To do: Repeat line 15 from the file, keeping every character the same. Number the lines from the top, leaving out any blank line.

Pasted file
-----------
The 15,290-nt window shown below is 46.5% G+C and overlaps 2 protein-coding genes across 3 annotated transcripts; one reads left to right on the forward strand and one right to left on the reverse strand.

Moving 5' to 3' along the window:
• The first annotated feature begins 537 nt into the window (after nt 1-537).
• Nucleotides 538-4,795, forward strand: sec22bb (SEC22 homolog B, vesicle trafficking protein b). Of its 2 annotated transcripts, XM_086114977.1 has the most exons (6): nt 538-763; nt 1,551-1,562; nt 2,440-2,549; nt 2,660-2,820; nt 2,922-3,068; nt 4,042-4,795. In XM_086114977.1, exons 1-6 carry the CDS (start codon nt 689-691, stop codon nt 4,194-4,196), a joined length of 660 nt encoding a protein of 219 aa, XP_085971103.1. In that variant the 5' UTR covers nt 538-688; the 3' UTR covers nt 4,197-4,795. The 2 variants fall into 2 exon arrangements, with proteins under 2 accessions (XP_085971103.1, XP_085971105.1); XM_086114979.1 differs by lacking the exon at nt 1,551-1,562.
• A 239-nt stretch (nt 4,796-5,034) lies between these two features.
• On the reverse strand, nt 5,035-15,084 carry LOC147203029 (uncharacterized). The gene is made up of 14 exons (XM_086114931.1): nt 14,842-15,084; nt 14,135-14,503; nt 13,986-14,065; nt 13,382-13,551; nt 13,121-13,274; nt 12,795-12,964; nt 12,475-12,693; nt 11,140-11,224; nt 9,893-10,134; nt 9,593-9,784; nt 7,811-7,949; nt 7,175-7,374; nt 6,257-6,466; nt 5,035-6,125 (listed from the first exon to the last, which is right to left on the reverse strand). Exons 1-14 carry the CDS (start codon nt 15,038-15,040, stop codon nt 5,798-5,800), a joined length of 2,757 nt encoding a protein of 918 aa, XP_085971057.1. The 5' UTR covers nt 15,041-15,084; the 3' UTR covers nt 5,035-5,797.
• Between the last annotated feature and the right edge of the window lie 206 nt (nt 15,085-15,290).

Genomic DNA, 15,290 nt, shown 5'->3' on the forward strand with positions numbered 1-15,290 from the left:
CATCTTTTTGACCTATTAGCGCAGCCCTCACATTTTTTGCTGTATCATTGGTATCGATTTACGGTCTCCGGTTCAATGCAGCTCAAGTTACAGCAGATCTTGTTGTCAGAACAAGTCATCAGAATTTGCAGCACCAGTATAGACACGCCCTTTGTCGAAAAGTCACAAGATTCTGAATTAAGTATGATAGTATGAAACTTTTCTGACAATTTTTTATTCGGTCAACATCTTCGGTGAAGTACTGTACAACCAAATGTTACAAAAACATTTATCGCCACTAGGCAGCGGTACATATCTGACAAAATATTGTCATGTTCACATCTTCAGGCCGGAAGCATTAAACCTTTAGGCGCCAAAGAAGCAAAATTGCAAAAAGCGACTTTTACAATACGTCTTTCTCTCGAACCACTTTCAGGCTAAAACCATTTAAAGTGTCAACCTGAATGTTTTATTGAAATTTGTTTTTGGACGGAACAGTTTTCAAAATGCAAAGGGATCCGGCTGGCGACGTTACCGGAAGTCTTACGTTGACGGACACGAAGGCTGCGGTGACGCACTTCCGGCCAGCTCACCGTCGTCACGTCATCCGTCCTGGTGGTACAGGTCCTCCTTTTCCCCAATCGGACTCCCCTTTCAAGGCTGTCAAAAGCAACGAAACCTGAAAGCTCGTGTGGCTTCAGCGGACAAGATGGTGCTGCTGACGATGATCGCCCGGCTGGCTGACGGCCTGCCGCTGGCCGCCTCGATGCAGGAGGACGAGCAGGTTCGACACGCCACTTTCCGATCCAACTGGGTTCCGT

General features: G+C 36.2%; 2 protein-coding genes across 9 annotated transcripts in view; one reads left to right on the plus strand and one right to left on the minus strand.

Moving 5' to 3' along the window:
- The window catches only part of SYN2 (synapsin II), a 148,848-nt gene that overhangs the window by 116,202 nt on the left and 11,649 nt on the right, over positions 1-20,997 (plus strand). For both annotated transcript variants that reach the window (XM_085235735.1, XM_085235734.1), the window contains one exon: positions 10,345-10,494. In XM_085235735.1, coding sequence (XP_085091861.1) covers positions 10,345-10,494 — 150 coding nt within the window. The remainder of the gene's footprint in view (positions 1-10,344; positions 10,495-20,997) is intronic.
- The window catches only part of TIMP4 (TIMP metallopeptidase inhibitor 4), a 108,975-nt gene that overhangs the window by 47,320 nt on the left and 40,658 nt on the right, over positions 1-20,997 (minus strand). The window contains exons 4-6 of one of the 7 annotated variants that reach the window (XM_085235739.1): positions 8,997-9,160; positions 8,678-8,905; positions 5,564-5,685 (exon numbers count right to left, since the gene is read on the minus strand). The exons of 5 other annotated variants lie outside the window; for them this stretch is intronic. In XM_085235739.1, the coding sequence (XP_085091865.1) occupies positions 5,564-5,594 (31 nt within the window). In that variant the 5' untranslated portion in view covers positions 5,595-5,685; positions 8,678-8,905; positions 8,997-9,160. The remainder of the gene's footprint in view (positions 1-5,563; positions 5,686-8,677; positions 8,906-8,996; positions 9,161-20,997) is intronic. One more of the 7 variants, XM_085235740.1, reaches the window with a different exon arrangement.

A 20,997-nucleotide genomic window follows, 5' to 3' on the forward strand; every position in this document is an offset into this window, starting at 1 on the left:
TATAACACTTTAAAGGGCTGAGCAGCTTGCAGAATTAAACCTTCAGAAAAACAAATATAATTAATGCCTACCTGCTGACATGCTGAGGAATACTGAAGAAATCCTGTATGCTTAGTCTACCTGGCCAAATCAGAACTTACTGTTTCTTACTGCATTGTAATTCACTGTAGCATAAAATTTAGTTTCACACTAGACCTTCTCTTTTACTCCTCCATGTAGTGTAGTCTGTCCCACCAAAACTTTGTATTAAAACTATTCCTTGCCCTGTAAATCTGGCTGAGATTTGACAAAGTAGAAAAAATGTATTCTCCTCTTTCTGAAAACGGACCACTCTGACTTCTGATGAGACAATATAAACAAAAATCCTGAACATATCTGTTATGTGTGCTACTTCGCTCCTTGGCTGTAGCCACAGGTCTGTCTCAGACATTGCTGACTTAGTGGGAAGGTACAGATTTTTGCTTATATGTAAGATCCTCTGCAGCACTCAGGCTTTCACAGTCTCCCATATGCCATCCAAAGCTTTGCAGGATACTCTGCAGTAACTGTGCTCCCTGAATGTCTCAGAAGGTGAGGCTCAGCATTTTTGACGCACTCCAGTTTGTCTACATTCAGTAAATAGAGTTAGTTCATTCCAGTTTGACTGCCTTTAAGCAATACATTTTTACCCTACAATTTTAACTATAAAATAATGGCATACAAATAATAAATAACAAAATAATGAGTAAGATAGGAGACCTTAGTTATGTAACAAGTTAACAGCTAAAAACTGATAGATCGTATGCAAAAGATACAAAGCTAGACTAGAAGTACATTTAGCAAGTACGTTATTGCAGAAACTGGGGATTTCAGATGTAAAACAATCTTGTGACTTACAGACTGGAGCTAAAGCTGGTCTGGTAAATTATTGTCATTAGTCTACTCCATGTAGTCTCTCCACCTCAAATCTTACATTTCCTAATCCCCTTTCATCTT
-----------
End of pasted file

TATAACACTTTAAAGGGCTGAGCAGCTTGCAGAATTAAACCTTCAGAAAAACAAATATAATTAATGCCTACCTGCTGACATGCTGAGGAATACTGAAGAAATCCTGTATGCTTAGTCTACCTGGCCAAATCAGAACTTACTGTTTCTTACTGCATTGTAATTCACTGTAGCATAAAATTTAGTTTCACACTAGACCTTCTCTTTTACTCCTCCATGTAGTGTAGTCTGTCCCACCAAAACTTTGTATTAAAACTATTCCTTGCCCTGTAAATCTGGCTGAGATTTGACAAAGTAGAAAAAATGTATTCTCCTCTTTCTGAAAACGGACCACTCTGACTTCTGATGAGACAATATAAACAAAAATCCTGAACATATCTGTTATGTGTGCTACTTCGCTCCTTGGCTGTAGCCACAGGTCTGTCTCAGACATTGCTGACTTAGTGGGAAGGTACAGATTTTTGCTTATATGTAAGATCCTCTGCAGCACTCAGGCTTTCACAGTCTCCCATATGCCATCCAAAGCTTTGCAGGATACTCTGCAGTAACTGTGCTCCCTGAATGTCTCAGAAGGTGAGGCTCAGCATTTTTGACGCACTCCAGTTTGTCTACATTCAGTAAATAGAGTTAGTTCATTCCAGTTTGACTGCCTTTAAGCAATACATTTTTACCCTACAATTTTAACTATAAAATAATGGCATACAAATAATAAATAACAAAATAATGAGTAAGATAGGAGACCTTAGTTATGTAACAAGTTAACAGCTAAAAACTGATAGATCGTATGCAAAAGATACAAAGCTAGACTAGAAGTACATTTAGCAAGTACGTTATTGCAGAAACTGGGGATTTCAGATGTAAAACAATCTTGTGACTTACAGACTGGAGCTAAAGCTGGTCTGGTAAATTATTGTCATTAGTCTACTCCATGTAGTCTCTCCACCTCAAATCTTACATTTCCTAATCCCCTTTCATCTT